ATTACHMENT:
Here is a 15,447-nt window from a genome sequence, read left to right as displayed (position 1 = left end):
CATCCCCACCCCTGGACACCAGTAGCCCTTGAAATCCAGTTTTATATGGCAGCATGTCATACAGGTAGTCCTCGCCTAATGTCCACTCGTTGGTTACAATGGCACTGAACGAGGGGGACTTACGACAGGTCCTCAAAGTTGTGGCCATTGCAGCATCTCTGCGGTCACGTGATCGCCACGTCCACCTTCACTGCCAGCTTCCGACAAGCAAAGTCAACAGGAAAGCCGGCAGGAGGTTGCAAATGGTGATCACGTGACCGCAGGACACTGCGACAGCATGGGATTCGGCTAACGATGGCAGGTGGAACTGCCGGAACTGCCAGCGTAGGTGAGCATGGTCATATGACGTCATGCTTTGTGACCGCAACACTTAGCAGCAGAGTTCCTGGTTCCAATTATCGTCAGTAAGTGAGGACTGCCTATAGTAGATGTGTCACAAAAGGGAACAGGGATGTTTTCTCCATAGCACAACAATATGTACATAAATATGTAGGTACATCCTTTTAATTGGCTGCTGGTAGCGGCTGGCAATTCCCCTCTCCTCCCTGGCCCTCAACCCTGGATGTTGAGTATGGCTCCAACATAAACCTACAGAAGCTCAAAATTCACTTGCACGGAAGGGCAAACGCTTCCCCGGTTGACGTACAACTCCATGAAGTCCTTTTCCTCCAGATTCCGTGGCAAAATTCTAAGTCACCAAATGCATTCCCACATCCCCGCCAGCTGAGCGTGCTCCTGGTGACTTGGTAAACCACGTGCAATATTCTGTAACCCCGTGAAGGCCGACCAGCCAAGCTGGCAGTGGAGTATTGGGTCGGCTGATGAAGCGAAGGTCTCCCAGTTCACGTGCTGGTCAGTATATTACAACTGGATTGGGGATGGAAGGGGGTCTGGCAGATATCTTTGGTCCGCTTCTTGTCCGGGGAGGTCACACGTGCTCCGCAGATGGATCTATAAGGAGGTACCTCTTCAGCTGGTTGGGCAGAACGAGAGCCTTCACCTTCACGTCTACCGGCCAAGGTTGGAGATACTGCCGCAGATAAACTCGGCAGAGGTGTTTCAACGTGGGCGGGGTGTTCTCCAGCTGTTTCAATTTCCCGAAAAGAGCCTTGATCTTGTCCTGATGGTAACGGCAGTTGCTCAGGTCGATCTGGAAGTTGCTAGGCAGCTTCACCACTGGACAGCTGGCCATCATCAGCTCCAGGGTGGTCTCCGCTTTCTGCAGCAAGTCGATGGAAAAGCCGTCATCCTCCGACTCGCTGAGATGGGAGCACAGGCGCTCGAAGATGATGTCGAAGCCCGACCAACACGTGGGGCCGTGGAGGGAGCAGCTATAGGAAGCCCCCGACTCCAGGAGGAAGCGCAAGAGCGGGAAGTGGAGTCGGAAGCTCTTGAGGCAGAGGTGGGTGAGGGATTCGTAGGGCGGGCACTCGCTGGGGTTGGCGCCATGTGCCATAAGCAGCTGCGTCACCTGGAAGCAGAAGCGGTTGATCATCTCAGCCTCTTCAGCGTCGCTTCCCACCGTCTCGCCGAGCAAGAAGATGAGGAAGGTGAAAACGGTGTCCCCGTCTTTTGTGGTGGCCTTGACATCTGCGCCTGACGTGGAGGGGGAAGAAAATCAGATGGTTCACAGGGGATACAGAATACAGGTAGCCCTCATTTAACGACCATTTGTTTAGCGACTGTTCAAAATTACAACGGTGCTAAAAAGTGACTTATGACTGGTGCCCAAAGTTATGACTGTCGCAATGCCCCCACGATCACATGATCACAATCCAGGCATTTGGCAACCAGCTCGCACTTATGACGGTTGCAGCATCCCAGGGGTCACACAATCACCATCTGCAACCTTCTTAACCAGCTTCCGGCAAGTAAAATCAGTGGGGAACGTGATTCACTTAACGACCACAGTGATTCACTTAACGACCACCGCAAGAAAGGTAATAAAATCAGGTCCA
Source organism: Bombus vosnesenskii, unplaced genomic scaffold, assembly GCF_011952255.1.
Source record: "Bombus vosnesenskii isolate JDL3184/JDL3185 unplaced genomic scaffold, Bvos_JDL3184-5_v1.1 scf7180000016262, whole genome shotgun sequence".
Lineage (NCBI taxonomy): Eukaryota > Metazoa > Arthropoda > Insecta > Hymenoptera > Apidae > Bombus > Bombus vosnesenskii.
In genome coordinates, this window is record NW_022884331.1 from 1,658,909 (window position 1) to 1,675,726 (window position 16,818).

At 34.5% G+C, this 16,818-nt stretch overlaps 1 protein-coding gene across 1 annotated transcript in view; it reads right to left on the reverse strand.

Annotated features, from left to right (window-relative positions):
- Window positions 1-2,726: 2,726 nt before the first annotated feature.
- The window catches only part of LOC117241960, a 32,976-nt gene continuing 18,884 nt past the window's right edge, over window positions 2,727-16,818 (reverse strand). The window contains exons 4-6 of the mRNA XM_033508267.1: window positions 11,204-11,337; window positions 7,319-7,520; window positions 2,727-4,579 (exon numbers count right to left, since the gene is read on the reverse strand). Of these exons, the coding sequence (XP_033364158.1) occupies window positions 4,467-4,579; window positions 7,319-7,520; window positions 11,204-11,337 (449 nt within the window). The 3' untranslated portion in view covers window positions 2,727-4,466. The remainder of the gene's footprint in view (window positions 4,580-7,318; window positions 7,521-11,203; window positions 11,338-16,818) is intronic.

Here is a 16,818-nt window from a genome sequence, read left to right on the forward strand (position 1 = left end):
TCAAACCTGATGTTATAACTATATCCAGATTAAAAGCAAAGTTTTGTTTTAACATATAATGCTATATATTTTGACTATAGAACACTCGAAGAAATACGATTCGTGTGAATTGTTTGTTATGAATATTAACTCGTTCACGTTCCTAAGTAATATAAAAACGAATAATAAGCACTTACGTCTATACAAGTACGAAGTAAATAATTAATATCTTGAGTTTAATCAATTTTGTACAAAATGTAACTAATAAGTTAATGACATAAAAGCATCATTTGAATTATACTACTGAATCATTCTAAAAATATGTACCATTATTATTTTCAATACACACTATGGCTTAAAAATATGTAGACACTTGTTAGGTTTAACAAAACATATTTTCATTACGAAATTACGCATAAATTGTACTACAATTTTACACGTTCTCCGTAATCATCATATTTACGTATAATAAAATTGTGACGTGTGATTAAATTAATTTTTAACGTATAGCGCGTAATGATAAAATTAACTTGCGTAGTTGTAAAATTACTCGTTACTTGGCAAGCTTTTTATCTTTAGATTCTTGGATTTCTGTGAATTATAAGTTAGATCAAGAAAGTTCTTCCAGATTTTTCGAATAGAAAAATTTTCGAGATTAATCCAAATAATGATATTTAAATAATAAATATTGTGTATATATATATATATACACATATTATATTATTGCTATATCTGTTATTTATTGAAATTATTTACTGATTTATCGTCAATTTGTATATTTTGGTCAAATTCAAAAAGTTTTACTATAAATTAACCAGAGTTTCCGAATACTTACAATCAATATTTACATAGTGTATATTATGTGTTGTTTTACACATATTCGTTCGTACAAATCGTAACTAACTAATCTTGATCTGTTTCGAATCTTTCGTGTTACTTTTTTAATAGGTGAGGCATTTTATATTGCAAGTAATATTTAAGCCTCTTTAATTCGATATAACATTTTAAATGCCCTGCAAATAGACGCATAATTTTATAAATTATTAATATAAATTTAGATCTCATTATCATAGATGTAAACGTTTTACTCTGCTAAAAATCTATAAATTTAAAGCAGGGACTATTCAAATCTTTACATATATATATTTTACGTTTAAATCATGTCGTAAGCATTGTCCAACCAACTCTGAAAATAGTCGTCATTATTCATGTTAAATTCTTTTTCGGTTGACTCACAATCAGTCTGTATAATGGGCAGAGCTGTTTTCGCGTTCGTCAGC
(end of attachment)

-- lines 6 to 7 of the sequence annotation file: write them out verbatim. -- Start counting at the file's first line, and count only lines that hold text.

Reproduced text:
In genome coordinates, this window is record NW_022884331.1 from 1,658,909 (window position 1) to 1,675,726 (window position 16,818).

At 34.5% G+C, this 16,818-nt stretch overlaps 1 protein-coding gene across 1 annotated transcript in view; it reads right to left on the reverse strand.